In a crumbling building off the bustling tourist district of Cartagena on the northern coast of Colombia, waitresses wearing pink bows in their hair place matching serviettes on tables as Elvis’ “Heartbreak Hotel” plays in the background. In a kitchen behind a metal door, chefs chop vegetables and debone fish ready for the evening’s service.
Restaurante Interno is one of the city’s most popular gourmet restaurants. It is also housed in the San Diego District Jail and staffed almost entirely by prisoners.
Silvia Rosa Rebolledo is an assistant in the kitchen, and has just finished preparing the salad to go with tonight’s posta cartagenera, a local beef dish. “When I leave, I want to be the best chef. I love it,” she says, smiling as she looks around the restaurant with its exposed brickwork and flowers painted onto the walls.
On the other side of the decorative murals are the cells where Rebolledo is completing a six-year sentence for extortion.
“I had a very hard time at the beginning, but I’m really happy here,” she tells me. “I’m treated differently.”
Rebolledo is one of 180 inmates currently interned at San Diego District Jail. It’s an overcrowded institution with windowless rooms and little escape from northern Colombia’s sometimes crippling humidity.
The women are able find some respite working at Restaurante Interno, though. Set up in late 2016 by the foundation Acción Interna, the restaurant aims to improve quality of life for incarcerated women, and provide the support and skills needed to secure a job when they are released.
“Some of us had very hard times in the past, but some are leaving that in the past and want to be free to have our lives,” Rebolledo says.
Crucially, the restaurant also acts as a rehabilitation programme, bridging the gap between those inside and out. It is the first project of its kind in Latin America.
“Prisoners are forgotten about in much of the world,” says Luz Adriana Díaz, the restaurant’s co-ordinator. “But civil society can come to learn what life is like here in Colombia’s prisons. Prisoners are stigmatised in society, so the women feel more free after doing this.”
Back on the restaurant floor, waitresses chat and laugh with customers as they serve prawns on a bed of vegetables grown from the prison garden, and fresh ceviche or posta cartagenera. Every dish is presented beautifully and tastes just as good—the inmates have been trained by celebrity chefs including Spanish chef Koldo Miranda and Harry Sasson, one of Colombia’s most notable food personalities, who helped to create the three-course menu. Day-to-day, the kitchen is led by one full-time professional chef who guides the team of eight kitchen staff and four servers. For security reasons and to help with reintegration into society, the team is made up of women who are coming towards the end of their sentences.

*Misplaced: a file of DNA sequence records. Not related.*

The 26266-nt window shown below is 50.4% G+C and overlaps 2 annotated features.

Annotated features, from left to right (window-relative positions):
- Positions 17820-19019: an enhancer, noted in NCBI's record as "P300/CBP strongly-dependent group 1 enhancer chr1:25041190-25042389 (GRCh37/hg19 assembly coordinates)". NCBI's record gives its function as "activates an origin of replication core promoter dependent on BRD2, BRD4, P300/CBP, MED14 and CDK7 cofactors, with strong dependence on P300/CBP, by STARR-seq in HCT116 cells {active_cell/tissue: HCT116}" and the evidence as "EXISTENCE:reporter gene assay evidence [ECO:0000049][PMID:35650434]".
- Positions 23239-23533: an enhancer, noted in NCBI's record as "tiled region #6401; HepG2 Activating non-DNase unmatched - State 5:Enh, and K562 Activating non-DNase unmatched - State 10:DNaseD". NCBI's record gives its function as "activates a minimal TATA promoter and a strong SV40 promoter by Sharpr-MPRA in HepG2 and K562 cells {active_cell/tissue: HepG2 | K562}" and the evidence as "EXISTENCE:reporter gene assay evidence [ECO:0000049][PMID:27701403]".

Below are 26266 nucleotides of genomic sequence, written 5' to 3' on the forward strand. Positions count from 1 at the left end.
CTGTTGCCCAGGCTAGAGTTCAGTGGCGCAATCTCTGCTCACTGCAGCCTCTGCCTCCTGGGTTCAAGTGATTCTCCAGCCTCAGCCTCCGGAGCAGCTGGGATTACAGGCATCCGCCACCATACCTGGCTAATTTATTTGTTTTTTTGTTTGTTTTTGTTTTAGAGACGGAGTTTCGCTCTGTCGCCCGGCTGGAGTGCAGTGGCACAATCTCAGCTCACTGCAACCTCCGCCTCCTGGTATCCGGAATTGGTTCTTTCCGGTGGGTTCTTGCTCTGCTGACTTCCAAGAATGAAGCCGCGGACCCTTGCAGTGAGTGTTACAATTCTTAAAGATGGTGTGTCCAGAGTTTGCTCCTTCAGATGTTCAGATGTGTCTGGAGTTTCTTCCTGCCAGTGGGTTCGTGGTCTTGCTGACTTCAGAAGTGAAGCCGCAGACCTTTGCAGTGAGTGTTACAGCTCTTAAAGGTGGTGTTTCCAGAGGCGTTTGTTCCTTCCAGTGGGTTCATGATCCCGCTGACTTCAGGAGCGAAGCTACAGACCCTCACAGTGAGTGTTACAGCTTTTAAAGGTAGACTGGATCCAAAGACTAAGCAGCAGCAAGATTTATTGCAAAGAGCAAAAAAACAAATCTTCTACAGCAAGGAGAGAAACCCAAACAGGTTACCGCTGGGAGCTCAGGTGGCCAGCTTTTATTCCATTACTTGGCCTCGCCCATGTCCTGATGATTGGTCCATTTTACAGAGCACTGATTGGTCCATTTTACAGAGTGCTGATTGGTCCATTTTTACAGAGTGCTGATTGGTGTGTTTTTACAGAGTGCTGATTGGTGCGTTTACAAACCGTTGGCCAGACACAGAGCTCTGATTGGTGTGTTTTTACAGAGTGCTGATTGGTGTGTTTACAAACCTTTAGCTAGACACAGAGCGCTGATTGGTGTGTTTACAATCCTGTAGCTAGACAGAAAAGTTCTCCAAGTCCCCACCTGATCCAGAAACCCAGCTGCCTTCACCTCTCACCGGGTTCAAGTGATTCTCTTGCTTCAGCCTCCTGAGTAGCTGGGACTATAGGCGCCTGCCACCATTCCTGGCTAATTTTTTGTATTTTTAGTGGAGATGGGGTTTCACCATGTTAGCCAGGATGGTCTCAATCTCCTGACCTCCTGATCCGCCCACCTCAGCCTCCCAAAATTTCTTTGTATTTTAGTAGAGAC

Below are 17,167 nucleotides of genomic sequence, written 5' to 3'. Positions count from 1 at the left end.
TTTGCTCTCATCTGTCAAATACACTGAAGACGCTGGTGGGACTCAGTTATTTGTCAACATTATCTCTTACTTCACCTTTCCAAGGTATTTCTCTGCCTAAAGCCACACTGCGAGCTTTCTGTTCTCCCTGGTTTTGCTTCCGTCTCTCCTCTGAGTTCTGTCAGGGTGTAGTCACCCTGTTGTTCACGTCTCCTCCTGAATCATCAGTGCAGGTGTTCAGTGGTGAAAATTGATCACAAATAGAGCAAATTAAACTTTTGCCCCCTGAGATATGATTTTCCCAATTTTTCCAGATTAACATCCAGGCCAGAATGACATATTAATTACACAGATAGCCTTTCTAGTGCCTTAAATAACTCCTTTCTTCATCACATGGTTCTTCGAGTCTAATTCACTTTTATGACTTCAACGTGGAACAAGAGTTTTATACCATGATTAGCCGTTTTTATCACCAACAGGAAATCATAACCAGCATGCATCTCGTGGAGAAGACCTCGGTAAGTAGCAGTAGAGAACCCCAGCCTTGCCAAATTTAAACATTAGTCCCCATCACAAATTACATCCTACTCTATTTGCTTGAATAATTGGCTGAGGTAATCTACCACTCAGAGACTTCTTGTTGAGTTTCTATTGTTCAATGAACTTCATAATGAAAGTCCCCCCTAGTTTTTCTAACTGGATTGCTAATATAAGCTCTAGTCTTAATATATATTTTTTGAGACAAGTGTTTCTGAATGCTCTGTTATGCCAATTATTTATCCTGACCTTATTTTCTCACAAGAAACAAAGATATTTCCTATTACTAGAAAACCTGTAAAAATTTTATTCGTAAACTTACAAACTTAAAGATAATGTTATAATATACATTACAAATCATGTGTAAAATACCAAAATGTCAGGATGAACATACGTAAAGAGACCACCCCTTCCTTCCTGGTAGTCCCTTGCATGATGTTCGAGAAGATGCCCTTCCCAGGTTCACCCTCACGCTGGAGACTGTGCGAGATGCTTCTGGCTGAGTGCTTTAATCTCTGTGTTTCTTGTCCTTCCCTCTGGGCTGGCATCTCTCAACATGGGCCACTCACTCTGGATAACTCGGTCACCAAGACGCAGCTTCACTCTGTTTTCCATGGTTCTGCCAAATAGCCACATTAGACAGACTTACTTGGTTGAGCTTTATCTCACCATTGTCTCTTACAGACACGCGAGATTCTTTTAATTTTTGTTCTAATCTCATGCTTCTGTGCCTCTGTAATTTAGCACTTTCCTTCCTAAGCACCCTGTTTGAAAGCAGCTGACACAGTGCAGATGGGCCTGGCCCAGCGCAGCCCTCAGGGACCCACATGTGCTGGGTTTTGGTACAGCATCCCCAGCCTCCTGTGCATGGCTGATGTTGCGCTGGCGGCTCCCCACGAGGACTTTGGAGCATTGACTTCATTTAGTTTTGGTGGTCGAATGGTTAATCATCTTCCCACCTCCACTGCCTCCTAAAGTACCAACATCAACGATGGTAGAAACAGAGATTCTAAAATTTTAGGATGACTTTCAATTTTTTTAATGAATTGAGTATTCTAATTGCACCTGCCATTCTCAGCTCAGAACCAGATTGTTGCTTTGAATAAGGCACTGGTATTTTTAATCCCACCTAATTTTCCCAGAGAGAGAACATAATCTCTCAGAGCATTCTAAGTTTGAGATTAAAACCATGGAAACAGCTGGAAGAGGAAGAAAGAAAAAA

San Diego is a minimum security prison, and crimes range from extortion and robbery to drug trafficking and murder. The hardest thing, however, has not been working with the prisoners, but “changing people's minds about inmates,” says Johana Bahamón, founder of Acción Interna.
“There is a lot of discrimination. I knew the prison situation here in my country before, but I didn’t know the stories of the inmates—that they are human beings,” she says. “After the first time I visited a prison, I couldn’t be indifferent to their situation inside.”
Colombia’s prisons are notorious for appalling conditions, widespread drug use, and chronic overcrowding, which reached a rate of 52 percent in 2016, according to the National Penitentiary and Prison Institute. The country’s prison crisis has even been classed as one of this year’s humanitarian challenges by the International Committee of the Red Cross, noting that Colombia's prisons violate the human dignity and rights of detainees.
Inside the prison walls, San Diego feels overcrowded and decayed. It’s stuffy, rubbish is strewn on the floor, and in the outdoor courtyard offers hardly any shelter from the harsh sun. But before the foundation started working in San Diego, women were sleeping on floors. Now they have mattresses and beds, all decorated with personal blankets, photographs, and mementoes. With profits from the restaurant, the foundation has also set up a bakery, vegetable garden, and small study with computers.
"Everyone deserves a second chance and deserves the dignity of being treated like a human being.”
“There’s overpopulation in all of our prisons—it’s a problem in all of Latin America,” says Bahamón. “The prisons aren't good, and they don't treat them like human beings. I know they have made mistakes, but everyone deserves a second chance and deserves the dignity of being treated like a human being.”
Crystal Morissa Stephens, 23 and from the US, is the only foreign inmate here. She was caught with a suitcase lined with cocaine last December and has since been incarcerated without a sentence. She says she had been given the bag by someone else and didn't know there were drugs. “I felt like my whole body was hot, and my ears were ringing. I was traumatised,” she says. “When I first came, it was emotionally very hard.”
But working at Restaurante Interno is helping, she says. A hip-hop artist back home, Stephens sometimes performs for customers in the restaurant.
“It's not like how you imagine here. Visitors come in, we can cook, there's music, it's a vibe,” she says. “People are very supportive, they want to donate and figure out how they can help. I feel like they really achieved that goal of integration."
“A lot of people here have different stories," Stephens continues. "A lot of people are here for mistakes, accidents. They're normal people, but they're the people that make the best food.”